Of Ships, Horses and Bayonets — Just How Big Was the U.S. Navy in 1917?

An American destroyer, circa World War One.

Following last night’s presidential debate, the web has been buzzing over Massachusetts governor Mitt Romney’s claim that the U.S. Navy is smaller today than it was in 1917, (not to mention President Obama’s pithy comeback).

And it didn’t take long for the folks at the British newspaper, The Guardian to put the governor’s claim to the test. According to the newspaper’s research, the U.S. Navy had 342 warships in 1917, as opposed to its current strength of 285. However today 11 of those vessels are aircraft carriers – arguably the most powerful surface vessels of all time. Interestingly enough, America’s navy would more double in size before the end of the First World War in 1918, reaching 772 ships — the lion’s share of those being destroyers. Still, America’s race to build ships for World War One would pale in comparison to the massive fleet building program that would take place during the subsequent global conflict. The Guardian shows that from 1941 to 1945, the U.S. Navy would grow in size from 790 ships to a staggering 6700 vessels — and 99 of those ships would be aircraft carriers.

For his part, Obama concurred with the governor’s assertion on the size of the navy, pointing out that the military also had more horses and bayonets in 1917 as well. And he was correct, reported  Slate.com this very morning. According to the piece, the Marines, who still train with bayonets, ordered 120,000 of OKC-3S 8-inch blades beginning in 2003. The According to the story, the U.S. Army has scaled back its bayonet training, however it still keeps its smaller 6.7 inch M9s in its inventory. During the First World War, every infantryman in the 4 million strong U.S. military would have carried a bayonet into action and used them.

As for the horses, in 1917, the U.S. Army maintained more than 20 cavalry regiments, exceeding 20,000 men. Currently the, United States has only one cavalry regiment that keeps horses for ceremonial functions. The 1st Cavalry is stationed at Fort Hood, Texas.

6 comments for “Of Ships, Horses and Bayonets — Just How Big Was the U.S. Navy in 1917?

  1. 23 October, 2012 at 4:55 pm

    Is the Old Guard part of the 1st Cavalry? Just curious.

    During the early months of WWII, the US Navy was down to actually (I believe to the best recollection of my aging mind) one operational carrier in the Pacific after losing the Yorktown, Lexington, Hornet and Wasp. The Big E was severely damaged at Midway and Guadalcanal. Langley was a training carrier and out in the Atlantic.

    Amazingly, by war’s end the US produced over 100 aircraft carriers (including the CVE’s). Unbelievable. But today, if war of a large magnitude would start, that production might would not materialize…

  2. 24 October, 2012 at 11:21 am

    The USN was reduced to just the USS Saratoga in the Pacific after the USS Wasp was sunk and the USS Enterprise at the Battle of Santa Cruz on 26 October 1942. The Americans asked for British help and HMS Victorious was sent to the Pacific.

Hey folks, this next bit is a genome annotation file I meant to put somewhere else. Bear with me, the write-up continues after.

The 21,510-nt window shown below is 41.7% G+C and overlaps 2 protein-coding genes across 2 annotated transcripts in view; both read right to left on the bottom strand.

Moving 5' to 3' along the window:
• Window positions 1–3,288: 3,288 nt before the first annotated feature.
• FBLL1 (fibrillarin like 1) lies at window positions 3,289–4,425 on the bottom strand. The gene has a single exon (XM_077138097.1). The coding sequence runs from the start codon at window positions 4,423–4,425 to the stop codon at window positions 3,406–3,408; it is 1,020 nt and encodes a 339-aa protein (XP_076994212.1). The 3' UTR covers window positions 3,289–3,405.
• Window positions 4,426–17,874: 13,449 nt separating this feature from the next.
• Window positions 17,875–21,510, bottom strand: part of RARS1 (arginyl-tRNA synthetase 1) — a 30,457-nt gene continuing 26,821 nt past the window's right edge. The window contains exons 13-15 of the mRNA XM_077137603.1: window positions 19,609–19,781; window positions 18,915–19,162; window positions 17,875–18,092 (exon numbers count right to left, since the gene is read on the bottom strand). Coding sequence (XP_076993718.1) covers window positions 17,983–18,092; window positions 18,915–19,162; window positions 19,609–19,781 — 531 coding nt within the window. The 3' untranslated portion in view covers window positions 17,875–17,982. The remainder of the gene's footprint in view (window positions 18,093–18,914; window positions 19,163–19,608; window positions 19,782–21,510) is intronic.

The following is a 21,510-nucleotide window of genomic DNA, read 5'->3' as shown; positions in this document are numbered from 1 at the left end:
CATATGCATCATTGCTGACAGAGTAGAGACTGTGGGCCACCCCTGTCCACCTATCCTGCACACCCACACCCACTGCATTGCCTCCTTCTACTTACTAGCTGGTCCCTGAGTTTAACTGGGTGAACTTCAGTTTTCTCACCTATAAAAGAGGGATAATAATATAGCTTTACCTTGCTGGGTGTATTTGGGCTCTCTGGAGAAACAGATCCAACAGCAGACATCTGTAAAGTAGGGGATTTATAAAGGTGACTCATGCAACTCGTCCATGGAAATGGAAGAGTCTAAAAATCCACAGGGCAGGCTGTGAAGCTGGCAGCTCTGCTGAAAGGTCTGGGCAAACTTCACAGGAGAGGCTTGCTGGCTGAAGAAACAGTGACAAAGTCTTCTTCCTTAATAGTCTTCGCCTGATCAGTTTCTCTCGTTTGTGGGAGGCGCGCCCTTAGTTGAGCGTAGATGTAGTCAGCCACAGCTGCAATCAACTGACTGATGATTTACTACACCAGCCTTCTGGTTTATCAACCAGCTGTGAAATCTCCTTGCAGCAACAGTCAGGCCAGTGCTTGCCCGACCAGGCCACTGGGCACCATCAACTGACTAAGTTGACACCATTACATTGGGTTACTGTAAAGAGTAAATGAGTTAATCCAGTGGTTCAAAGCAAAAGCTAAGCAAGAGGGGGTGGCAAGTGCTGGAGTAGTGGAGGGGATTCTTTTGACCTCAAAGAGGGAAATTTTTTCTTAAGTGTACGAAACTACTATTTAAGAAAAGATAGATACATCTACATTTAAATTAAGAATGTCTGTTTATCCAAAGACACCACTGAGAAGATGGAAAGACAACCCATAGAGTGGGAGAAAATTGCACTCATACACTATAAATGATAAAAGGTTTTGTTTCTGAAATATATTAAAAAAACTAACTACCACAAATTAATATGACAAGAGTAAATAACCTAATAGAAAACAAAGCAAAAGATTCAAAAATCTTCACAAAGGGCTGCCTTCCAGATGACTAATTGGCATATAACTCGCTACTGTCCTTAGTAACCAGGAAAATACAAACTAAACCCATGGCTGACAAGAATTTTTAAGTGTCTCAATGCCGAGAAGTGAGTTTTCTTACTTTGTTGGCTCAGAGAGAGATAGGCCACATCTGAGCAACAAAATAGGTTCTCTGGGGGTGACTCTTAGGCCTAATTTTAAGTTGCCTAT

The Saratoga was left on her own until May 1943, as Victorious had to be re-equipped with Wildcats and Avengers and to have extra AA guns added before serving in the Pacific. She remained there until the first of the Essex class were operational in September.

    It was discovered that the British were better at defensive operations and the Americans were superior at attack, so Victorious’ Avengers were transferred to Saratoga and some of Saratoga’s Wildcats to Victorious.

    The Japanese had also suffered heavy losses in late 1942, and no major carrier battle took place whilst Victorious was in the Pacific. However, the Saratoga and Victorious did cover the invasion of New Guinea.

    Victorious was called the USS Robin in signals traffic in order to conceal the presence of a British carrier in the Pacific (and her absence from the Atlantic). However, it is a myth that she was renamed USS Robin whilst serving with the USN.

    The USN training carrier was the USS Ranger; the USS Langley was converted to a seaplane tender in 1937 and was sunk in February 1942.

  3. 25 October, 2012 at 6:54 am

    Well in fifty years of enjoying naval history I never knew that USS Robin thing. A great pub-quizz question.

    Thanks!

    • 25 October, 2012 at 8:10 am

      I agree… great bit of trivia about the Robin.

      • 25 October, 2012 at 9:43 am

        There is more about HMS Victorious/USS Robin at the link below:

        http://www.armchairgeneral.com/uss-robin-the-victorious-u-s-carrier-that-didnt-exist.htm

        Also, the first paragraph in my reply above does not make sense. It should read (alteration in capitals):

        The USN was reduced to just the USS Saratoga in the Pacific after the USS Wasp was sunk and the USS Enterprise SEVERELY DAMAGED at the Battle of Santa Cruz on 26 October 1942. The Americans asked for British help and HMS Victorious was sent to the Pacific.

  4. 25 October, 2012 at 11:27 pm

    BTW, nice pic of the WW1 Destroyer.

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